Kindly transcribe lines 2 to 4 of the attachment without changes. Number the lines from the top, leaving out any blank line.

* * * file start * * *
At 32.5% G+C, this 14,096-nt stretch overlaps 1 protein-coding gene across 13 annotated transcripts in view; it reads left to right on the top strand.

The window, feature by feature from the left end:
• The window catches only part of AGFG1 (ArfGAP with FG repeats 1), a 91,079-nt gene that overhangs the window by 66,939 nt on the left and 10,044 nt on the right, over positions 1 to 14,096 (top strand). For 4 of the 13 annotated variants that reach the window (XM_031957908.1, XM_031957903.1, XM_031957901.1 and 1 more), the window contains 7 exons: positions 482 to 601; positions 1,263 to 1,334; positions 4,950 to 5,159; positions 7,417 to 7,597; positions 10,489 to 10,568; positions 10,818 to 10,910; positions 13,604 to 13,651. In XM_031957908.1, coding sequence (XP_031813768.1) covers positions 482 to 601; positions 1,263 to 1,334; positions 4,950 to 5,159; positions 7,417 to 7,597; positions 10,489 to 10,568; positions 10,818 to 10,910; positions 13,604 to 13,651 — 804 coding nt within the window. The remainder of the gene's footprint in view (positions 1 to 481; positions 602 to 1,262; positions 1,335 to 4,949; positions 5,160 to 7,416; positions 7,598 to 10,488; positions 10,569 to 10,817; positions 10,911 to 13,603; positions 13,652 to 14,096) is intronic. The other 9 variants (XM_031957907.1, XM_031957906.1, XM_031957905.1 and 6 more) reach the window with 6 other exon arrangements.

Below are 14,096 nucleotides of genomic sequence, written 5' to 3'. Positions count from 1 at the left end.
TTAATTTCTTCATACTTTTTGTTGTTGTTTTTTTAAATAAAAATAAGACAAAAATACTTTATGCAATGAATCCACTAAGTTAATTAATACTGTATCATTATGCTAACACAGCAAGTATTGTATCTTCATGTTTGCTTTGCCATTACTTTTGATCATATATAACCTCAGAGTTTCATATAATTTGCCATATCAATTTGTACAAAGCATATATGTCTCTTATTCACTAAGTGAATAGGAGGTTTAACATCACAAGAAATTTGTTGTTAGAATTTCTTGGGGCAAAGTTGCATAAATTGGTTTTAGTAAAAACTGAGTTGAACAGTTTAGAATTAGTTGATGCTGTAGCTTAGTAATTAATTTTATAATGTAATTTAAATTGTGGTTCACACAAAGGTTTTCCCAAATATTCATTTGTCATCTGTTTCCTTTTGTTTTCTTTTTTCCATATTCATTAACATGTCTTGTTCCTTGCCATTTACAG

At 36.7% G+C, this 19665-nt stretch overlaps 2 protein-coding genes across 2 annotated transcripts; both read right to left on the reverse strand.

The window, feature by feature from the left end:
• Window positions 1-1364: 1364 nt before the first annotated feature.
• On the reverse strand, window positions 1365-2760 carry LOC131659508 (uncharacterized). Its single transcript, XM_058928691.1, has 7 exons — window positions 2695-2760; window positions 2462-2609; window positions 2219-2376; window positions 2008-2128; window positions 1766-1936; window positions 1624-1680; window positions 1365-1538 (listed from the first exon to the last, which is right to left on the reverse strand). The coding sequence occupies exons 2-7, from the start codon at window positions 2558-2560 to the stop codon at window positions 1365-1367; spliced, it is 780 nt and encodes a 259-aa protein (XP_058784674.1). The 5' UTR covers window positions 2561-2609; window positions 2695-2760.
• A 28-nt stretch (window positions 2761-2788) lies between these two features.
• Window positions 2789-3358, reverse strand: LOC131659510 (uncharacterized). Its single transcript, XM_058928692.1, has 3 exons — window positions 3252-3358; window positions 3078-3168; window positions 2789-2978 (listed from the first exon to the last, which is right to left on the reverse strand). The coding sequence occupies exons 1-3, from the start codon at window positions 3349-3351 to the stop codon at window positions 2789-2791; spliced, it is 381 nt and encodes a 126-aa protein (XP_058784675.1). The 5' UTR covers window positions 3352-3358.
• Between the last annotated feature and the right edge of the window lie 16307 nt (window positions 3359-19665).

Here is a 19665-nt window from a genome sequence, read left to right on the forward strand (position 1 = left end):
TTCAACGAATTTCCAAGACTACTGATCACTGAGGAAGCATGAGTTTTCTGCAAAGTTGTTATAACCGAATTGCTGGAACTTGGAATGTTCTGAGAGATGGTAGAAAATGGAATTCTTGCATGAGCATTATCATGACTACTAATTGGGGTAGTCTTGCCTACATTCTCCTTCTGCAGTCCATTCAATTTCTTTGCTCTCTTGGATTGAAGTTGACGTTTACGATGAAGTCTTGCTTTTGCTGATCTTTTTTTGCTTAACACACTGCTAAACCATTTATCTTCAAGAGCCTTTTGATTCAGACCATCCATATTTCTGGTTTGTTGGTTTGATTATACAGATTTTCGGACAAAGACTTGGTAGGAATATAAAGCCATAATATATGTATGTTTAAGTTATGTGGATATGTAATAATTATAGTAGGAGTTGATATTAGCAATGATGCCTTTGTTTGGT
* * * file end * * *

The window, feature by feature from the left end:
• The window catches only part of AGFG1 (ArfGAP with FG repeats 1), a 91,079-nt gene that overhangs the window by 66,939 nt on the left and 10,044 nt on the right, over positions 1 to 14,096 (top strand). For 4 of the 13 annotated variants that reach the window (XM_031957908.1, XM_031957903.1, XM_031957901.1 and 1 more), the window contains 7 exons: positions 482 to 601; positions 1,263 to 1,334; positions 4,950 to 5,159; positions 7,417 to 7,597; positions 10,489 to 10,568; positions 10,818 to 10,910; positions 13,604 to 13,651. In XM_031957908.1, coding sequence (XP_031813768.1) covers positions 482 to 601; positions 1,263 to 1,334; positions 4,950 to 5,159; positions 7,417 to 7,597; positions 10,489 to 10,568; positions 10,818 to 10,910; positions 13,604 to 13,651 — 804 coding nt within the window. The remainder of the gene's footprint in view (positions 1 to 481; positions 602 to 1,262; positions 1,335 to 4,949; positions 5,160 to 7,416; positions 7,598 to 10,488; positions 10,569 to 10,817; positions 10,911 to 13,603; positions 13,652 to 14,096) is intronic. The other 9 variants (XM_031957907.1, XM_031957906.1, XM_031957905.1 and 6 more) reach the window with 6 other exon arrangements.

Below are 14,096 nucleotides of genomic sequence, written 5' to 3'. Positions count from 1 at the left end.